– birds are weird. there are gangs of identical green parrots flying all around the city; see the documentary The Birds of Telegraph Hill for more info. also in May there are very, very, very territorial birds that will dive-bomb you if you walk underneath their nests. it is horrible. they usually don’t do much damage but they smack into your head from behind, beating their wings, and scare the bajeesus out of you.

** GEOGRAPHY NOTE: san francisco is often as much as 10 degrees cooler than the east bay (oakland, berkeley, etc) or marin county to the north due to the fact that the mainland heats up, that hot air rises, and cold air off the ocean is drawn in. the ocean air and fog pass right over SF, keeping it cool and damp most of the time but especially in summer when the mainland is at its hottest. ergo, “the coldest winter I ever spent was a summer in san francisco.”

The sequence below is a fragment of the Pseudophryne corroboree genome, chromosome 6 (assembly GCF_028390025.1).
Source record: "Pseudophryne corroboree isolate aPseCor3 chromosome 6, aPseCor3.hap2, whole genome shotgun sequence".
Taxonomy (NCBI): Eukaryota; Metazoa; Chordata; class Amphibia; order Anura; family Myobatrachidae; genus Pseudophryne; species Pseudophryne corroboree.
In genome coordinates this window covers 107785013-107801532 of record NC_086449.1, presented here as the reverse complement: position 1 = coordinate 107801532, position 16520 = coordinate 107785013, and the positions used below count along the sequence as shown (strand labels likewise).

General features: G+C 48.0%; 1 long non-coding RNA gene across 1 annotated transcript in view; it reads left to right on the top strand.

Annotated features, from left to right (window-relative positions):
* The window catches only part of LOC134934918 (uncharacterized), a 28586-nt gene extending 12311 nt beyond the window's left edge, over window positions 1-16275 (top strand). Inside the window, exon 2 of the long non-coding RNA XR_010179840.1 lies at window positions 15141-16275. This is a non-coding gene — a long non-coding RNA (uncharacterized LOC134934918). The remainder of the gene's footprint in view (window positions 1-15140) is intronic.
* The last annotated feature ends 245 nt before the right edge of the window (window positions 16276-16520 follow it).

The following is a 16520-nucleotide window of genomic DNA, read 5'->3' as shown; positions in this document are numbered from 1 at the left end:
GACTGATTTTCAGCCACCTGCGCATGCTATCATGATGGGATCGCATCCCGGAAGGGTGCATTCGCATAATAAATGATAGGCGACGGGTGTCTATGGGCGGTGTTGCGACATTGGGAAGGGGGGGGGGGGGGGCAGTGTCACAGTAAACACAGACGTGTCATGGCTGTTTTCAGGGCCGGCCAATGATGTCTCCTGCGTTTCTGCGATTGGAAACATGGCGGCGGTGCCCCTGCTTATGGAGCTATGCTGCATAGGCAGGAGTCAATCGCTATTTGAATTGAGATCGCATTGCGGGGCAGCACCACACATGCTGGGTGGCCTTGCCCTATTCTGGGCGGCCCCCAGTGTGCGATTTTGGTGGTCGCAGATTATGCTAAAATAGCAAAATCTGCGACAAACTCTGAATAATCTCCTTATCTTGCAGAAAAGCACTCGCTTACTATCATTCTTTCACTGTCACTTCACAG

THANKS for coming to my ted talk. you’re more than welcome to hit me up in the ask box if you have questions or want further anecdotes about this fine, weird city that starfleet has chosen as its headquarters!